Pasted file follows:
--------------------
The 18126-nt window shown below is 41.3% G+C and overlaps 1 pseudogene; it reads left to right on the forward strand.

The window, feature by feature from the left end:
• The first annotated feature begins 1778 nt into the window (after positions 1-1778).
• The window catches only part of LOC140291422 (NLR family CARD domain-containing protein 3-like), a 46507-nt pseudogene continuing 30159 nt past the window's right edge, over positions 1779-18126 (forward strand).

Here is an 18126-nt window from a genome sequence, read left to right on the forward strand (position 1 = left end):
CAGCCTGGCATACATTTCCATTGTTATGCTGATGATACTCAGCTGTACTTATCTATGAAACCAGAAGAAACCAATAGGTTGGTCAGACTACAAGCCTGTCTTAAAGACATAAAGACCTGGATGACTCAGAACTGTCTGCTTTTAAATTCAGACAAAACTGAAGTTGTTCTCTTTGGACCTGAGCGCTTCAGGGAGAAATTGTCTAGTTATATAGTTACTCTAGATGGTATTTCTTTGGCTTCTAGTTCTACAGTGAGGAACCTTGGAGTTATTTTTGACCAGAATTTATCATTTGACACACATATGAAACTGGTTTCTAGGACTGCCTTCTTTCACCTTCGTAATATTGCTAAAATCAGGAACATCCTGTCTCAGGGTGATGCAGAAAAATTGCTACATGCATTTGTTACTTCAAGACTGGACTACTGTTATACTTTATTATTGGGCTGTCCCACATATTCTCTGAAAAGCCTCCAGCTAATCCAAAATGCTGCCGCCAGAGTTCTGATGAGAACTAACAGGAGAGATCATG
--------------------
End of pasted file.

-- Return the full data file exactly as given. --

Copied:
The 18126-nt window shown below is 41.3% G+C and overlaps 1 pseudogene; it reads left to right on the forward strand.

The window, feature by feature from the left end:
• The first annotated feature begins 1778 nt into the window (after positions 1-1778).
• The window catches only part of LOC140291422 (NLR family CARD domain-containing protein 3-like), a 46507-nt pseudogene continuing 30159 nt past the window's right edge, over positions 1779-18126 (forward strand).

Here is an 18126-nt window from a genome sequence, read left to right on the forward strand (position 1 = left end):
CAGCCTGGCATACATTTCCATTGTTATGCTGATGATACTCAGCTGTACTTATCTATGAAACCAGAAGAAACCAATAGGTTGGTCAGACTACAAGCCTGTCTTAAAGACATAAAGACCTGGATGACTCAGAACTGTCTGCTTTTAAATTCAGACAAAACTGAAGTTGTTCTCTTTGGACCTGAGCGCTTCAGGGAGAAATTGTCTAGTTATATAGTTACTCTAGATGGTATTTCTTTGGCTTCTAGTTCTACAGTGAGGAACCTTGGAGTTATTTTTGACCAGAATTTATCATTTGACACACATATGAAACTGGTTTCTAGGACTGCCTTCTTTCACCTTCGTAATATTGCTAAAATCAGGAACATCCTGTCTCAGGGTGATGCAGAAAAATTGCTACATGCATTTGTTACTTCAAGACTGGACTACTGTTATACTTTATTATTGGGCTGTCCCACATATTCTCTGAAAAGCCTCCAGCTAATCCAAAATGCTGCCGCCAGAGTTCTGATGAGAACTAACAGGAGAGATCATG